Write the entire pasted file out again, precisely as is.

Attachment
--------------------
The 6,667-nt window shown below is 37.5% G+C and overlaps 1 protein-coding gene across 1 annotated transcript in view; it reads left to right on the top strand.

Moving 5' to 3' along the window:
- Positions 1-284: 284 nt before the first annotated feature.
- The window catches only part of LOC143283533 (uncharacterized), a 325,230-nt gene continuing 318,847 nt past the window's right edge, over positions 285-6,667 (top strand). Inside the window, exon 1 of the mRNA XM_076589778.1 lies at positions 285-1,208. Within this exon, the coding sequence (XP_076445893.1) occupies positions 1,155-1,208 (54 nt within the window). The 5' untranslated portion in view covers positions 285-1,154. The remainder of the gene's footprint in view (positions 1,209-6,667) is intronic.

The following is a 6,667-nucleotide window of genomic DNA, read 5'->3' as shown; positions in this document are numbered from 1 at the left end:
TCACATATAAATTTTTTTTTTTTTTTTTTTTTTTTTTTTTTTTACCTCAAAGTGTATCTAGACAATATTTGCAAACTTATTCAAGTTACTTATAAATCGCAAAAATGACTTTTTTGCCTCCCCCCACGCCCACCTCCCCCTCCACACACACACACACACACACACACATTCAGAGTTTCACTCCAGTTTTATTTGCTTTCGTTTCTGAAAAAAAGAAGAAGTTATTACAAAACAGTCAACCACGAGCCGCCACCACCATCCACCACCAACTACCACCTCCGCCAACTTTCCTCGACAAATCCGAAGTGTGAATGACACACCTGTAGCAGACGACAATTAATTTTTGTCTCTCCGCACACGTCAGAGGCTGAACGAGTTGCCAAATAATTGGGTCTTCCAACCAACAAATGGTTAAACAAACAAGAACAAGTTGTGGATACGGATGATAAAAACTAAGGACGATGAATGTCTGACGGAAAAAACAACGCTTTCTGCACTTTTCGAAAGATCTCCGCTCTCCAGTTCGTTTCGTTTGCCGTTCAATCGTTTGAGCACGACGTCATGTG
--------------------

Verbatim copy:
The 6,667-nt window shown below is 37.5% G+C and overlaps 1 protein-coding gene across 1 annotated transcript in view; it reads left to right on the top strand.

Moving 5' to 3' along the window:
- Positions 1-284: 284 nt before the first annotated feature.
- The window catches only part of LOC143283533 (uncharacterized), a 325,230-nt gene continuing 318,847 nt past the window's right edge, over positions 285-6,667 (top strand). Inside the window, exon 1 of the mRNA XM_076589778.1 lies at positions 285-1,208. Within this exon, the coding sequence (XP_076445893.1) occupies positions 1,155-1,208 (54 nt within the window). The 5' untranslated portion in view covers positions 285-1,154. The remainder of the gene's footprint in view (positions 1,209-6,667) is intronic.

The following is a 6,667-nucleotide window of genomic DNA, read 5'->3' as shown; positions in this document are numbered from 1 at the left end:
TCACATATAAATTTTTTTTTTTTTTTTTTTTTTTTTTTTTTTTACCTCAAAGTGTATCTAGACAATATTTGCAAACTTATTCAAGTTACTTATAAATCGCAAAAATGACTTTTTTGCCTCCCCCCACGCCCACCTCCCCCTCCACACACACACACACACACACACACATTCAGAGTTTCACTCCAGTTTTATTTGCTTTCGTTTCTGAAAAAAAGAAGAAGTTATTACAAAACAGTCAACCACGAGCCGCCACCACCATCCACCACCAACTACCACCTCCGCCAACTTTCCTCGACAAATCCGAAGTGTGAATGACACACCTGTAGCAGACGACAATTAATTTTTGTCTCTCCGCACACGTCAGAGGCTGAACGAGTTGCCAAATAATTGGGTCTTCCAACCAACAAATGGTTAAACAAACAAGAACAAGTTGTGGATACGGATGATAAAAACTAAGGACGATGAATGTCTGACGGAAAAAACAACGCTTTCTGCACTTTTCGAAAGATCTCCGCTCTCCAGTTCGTTTCGTTTGCCGTTCAATCGTTTGAGCACGACGTCATGTG